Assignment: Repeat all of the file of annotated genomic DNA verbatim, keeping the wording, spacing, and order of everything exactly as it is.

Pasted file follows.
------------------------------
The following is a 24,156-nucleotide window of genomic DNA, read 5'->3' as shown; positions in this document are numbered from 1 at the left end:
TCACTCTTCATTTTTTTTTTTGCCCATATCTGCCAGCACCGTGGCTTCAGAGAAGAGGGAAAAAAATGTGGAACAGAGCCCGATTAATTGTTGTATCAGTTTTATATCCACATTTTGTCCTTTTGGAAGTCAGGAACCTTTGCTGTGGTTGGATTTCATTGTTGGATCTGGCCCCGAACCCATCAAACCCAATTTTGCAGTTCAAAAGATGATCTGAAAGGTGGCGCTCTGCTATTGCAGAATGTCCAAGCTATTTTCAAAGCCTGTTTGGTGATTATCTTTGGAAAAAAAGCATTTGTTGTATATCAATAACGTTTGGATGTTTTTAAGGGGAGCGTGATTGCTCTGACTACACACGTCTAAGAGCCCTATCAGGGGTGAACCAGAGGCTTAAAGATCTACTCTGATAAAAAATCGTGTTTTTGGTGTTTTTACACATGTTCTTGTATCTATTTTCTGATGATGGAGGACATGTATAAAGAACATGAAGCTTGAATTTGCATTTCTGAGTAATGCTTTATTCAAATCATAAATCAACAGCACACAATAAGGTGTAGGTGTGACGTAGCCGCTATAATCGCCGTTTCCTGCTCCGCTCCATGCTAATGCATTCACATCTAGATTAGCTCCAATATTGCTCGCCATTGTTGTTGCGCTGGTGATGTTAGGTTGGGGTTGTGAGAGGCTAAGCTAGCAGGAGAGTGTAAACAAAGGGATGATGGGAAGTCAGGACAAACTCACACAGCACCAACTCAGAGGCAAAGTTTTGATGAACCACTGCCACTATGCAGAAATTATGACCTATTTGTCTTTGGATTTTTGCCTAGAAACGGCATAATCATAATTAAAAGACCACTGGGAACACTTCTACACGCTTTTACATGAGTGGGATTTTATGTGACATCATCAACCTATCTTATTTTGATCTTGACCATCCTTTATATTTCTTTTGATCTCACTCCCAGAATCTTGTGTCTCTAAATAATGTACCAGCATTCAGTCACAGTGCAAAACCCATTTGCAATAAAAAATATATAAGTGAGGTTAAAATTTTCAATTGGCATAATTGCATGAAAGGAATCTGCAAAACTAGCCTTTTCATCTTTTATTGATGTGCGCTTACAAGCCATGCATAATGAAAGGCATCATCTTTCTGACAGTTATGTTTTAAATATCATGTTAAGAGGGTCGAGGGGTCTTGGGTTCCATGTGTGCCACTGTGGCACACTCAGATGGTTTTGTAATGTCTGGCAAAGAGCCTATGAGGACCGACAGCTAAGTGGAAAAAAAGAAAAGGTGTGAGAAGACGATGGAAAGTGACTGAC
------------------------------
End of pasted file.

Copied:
The following is a 24,156-nucleotide window of genomic DNA, read 5'->3' as shown; positions in this document are numbered from 1 at the left end:
TCACTCTTCATTTTTTTTTTTGCCCATATCTGCCAGCACCGTGGCTTCAGAGAAGAGGGAAAAAAATGTGGAACAGAGCCCGATTAATTGTTGTATCAGTTTTATATCCACATTTTGTCCTTTTGGAAGTCAGGAACCTTTGCTGTGGTTGGATTTCATTGTTGGATCTGGCCCCGAACCCATCAAACCCAATTTTGCAGTTCAAAAGATGATCTGAAAGGTGGCGCTCTGCTATTGCAGAATGTCCAAGCTATTTTCAAAGCCTGTTTGGTGATTATCTTTGGAAAAAAAGCATTTGTTGTATATCAATAACGTTTGGATGTTTTTAAGGGGAGCGTGATTGCTCTGACTACACACGTCTAAGAGCCCTATCAGGGGTGAACCAGAGGCTTAAAGATCTACTCTGATAAAAAATCGTGTTTTTGGTGTTTTTACACATGTTCTTGTATCTATTTTCTGATGATGGAGGACATGTATAAAGAACATGAAGCTTGAATTTGCATTTCTGAGTAATGCTTTATTCAAATCATAAATCAACAGCACACAATAAGGTGTAGGTGTGACGTAGCCGCTATAATCGCCGTTTCCTGCTCCGCTCCATGCTAATGCATTCACATCTAGATTAGCTCCAATATTGCTCGCCATTGTTGTTGCGCTGGTGATGTTAGGTTGGGGTTGTGAGAGGCTAAGCTAGCAGGAGAGTGTAAACAAAGGGATGATGGGAAGTCAGGACAAACTCACACAGCACCAACTCAGAGGCAAAGTTTTGATGAACCACTGCCACTATGCAGAAATTATGACCTATTTGTCTTTGGATTTTTGCCTAGAAACGGCATAATCATAATTAAAAGACCACTGGGAACACTTCTACACGCTTTTACATGAGTGGGATTTTATGTGACATCATCAACCTATCTTATTTTGATCTTGACCATCCTTTATATTTCTTTTGATCTCACTCCCAGAATCTTGTGTCTCTAAATAATGTACCAGCATTCAGTCACAGTGCAAAACCCATTTGCAATAAAAAATATATAAGTGAGGTTAAAATTTTCAATTGGCATAATTGCATGAAAGGAATCTGCAAAACTAGCCTTTTCATCTTTTATTGATGTGCGCTTACAAGCCATGCATAATGAAAGGCATCATCTTTCTGACAGTTATGTTTTAAATATCATGTTAAGAGGGTCGAGGGGTCTTGGGTTCCATGTGTGCCACTGTGGCACACTCAGATGGTTTTGTAATGTCTGGCAAAGAGCCTATGAGGACCGACAGCTAAGTGGAAAAAAAGAAAAGGTGTGAGAAGACGATGGAAAGTGACTGAC